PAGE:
Consideration for search engine optimization (SEO) is not just for the wider internet—it’s important on LinkedIn, too. LinkedIn is a highly authoritative site and ranks among Google’s top five sites indexed. If someone looks up your name online, your LinkedIn profile will likely be one of the first results they see.

How to Choose the Right Keywords

Keywords are vital for helping potential employers or clients find someone with your qualifications. Sometimes, a real person might be making the connections, but often, AI is doing the work behind the scenes. That’s why incorporating the right keywords into your LinkedIn profile is crucial. Figuring out which keywords to use takes careful research and thought.

Start by examining job listings that interest you and note the recurring phrases and skills they emphasize – those are your keywords. Make sure these keywords appear in various sections of your profile, including your Headline, ‘About’ section, Experience descriptions, and the Recommendations you’ve received.

While catering to algorithms is necessary, your profile must appeal to human readers and flow naturally.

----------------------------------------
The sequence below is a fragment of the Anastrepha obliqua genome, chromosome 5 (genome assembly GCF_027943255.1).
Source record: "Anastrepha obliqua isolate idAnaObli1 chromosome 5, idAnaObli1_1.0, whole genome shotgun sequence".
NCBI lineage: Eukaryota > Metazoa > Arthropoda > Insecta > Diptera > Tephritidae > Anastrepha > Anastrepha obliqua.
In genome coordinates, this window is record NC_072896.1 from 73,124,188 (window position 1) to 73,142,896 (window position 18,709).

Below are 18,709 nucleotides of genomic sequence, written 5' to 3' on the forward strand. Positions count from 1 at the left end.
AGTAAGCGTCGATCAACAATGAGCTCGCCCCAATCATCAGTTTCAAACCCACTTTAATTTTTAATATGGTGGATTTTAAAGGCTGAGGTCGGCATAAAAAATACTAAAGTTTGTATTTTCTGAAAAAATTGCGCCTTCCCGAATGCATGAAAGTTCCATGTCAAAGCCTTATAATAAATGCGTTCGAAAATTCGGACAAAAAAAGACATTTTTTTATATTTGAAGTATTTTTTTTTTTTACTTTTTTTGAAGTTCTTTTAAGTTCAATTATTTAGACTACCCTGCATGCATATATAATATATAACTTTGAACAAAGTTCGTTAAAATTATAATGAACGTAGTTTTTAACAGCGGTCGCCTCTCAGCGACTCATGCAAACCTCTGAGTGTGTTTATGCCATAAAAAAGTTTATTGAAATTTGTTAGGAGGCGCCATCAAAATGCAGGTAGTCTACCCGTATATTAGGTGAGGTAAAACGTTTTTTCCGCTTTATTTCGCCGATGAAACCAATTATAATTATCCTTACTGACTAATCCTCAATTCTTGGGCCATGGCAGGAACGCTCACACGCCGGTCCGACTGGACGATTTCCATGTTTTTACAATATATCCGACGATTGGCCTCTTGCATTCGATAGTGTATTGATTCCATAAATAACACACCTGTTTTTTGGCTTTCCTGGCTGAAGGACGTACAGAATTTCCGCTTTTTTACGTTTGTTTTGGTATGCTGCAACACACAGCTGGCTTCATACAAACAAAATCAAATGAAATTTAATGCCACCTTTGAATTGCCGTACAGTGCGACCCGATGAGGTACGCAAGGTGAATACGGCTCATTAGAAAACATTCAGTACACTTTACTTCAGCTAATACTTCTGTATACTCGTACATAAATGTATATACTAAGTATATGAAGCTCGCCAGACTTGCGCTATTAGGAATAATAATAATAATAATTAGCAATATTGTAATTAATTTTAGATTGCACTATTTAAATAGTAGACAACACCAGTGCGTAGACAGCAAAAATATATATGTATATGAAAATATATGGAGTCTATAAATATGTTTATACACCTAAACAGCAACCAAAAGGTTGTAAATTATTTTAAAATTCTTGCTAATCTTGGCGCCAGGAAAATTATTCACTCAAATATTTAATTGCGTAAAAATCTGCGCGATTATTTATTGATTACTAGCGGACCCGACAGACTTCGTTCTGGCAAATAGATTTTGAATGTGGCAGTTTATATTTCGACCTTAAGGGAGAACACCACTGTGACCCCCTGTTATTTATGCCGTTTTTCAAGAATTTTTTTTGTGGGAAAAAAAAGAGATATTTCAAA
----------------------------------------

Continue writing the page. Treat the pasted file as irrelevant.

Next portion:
LinkedIn strategy and career development experts, such as Roy Young and Beth Granger, advise using a word cloud generator to pinpoint important keywords. Granger endorses this technique: “I love the idea of putting a job description into a word cloud to see the importance of different terms visually and then use those terms in your content.” An effective tool for this is I used a real job description on LinkedIn for a Supply Chain Director and created a word cloud on TagCrowd. See the results below.

Example Word Cloud

Keywords vs. Skills on LinkedIn

On LinkedIn, you can identify up to 50 skills in your profile, emphasizing your top ten. Connecting these skills to relevant positions in your ‘Experience’ section is beneficial. Research from LinkedIn reveals that over 45% of recruiters on the platform actively use the ‘Skills’ data when recruiting, and individuals with at least five skills listed on their profile garner 17 times more views than those with fewer.

For those with a Premium subscription, LinkedIn job postings can show how well your skills align with job requirements and which skills other candidates are listing. For insights on LinkedIn’s Skills Match, Rohan Rajiv from the LinkedIn Talent Solutions team offers useful tips.

However, don’t rely solely on skill tags. If you notice recurring skills in job postings you’re interested in, weave these keywords into your profile’s narrative, not just in the skills section, to enhance visibility and relevance.